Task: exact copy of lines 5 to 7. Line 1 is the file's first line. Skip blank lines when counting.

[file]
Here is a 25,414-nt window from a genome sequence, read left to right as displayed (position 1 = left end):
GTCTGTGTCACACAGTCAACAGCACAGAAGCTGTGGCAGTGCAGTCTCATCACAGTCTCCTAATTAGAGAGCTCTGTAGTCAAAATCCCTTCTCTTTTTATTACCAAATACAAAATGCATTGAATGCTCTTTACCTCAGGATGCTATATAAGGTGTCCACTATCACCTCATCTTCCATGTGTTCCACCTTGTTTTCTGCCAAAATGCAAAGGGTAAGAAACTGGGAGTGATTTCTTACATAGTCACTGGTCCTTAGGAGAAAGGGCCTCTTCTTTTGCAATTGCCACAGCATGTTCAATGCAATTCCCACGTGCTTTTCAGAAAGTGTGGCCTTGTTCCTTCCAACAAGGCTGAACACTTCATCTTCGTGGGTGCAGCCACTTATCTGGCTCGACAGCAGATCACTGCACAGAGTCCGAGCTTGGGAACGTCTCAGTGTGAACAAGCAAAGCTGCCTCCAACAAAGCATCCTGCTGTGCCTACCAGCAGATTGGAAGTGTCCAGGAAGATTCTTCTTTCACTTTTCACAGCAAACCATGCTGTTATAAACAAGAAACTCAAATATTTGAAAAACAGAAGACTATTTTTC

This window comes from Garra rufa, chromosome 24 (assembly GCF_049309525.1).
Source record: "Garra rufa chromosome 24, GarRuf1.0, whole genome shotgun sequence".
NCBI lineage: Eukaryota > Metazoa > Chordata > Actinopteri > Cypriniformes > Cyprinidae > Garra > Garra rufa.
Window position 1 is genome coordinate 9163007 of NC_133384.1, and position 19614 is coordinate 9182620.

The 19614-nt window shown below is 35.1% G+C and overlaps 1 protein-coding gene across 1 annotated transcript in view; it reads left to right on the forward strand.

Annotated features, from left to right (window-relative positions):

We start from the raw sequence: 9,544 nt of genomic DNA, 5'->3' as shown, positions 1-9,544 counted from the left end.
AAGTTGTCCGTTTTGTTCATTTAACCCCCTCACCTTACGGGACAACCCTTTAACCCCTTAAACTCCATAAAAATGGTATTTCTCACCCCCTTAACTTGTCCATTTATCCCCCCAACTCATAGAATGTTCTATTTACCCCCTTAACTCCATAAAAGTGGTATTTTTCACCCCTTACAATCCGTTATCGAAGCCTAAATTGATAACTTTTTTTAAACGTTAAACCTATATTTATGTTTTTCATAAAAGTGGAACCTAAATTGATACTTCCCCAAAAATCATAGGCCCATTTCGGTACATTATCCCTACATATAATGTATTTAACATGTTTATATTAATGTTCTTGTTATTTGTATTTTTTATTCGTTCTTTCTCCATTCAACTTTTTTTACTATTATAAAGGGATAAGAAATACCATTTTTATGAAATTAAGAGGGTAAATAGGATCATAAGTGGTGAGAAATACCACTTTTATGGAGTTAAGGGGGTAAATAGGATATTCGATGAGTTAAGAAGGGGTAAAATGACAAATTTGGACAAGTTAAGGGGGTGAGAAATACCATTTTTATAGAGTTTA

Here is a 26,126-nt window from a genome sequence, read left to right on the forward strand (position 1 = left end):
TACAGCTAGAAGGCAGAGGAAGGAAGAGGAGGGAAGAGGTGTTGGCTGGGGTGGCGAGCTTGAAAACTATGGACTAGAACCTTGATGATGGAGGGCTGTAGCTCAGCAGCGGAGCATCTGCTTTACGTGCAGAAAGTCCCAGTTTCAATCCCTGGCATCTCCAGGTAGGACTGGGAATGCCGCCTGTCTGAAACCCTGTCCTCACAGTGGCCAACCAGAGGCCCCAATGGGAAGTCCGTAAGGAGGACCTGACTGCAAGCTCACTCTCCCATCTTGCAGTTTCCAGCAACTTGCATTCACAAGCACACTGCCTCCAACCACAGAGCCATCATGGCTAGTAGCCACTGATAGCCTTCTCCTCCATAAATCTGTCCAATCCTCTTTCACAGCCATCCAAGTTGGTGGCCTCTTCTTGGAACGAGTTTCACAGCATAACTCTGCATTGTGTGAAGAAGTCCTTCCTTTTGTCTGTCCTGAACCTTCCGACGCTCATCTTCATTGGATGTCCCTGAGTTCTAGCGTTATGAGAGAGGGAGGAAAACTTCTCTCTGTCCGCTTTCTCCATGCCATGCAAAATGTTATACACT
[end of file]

NCBI lineage: Eukaryota > Metazoa > Chordata > Actinopteri > Cypriniformes > Cyprinidae > Garra > Garra rufa.
Window position 1 is genome coordinate 9163007 of NC_133384.1, and position 19614 is coordinate 9182620.

The 19614-nt window shown below is 35.1% G+C and overlaps 1 protein-coding gene across 1 annotated transcript in view; it reads left to right on the forward strand.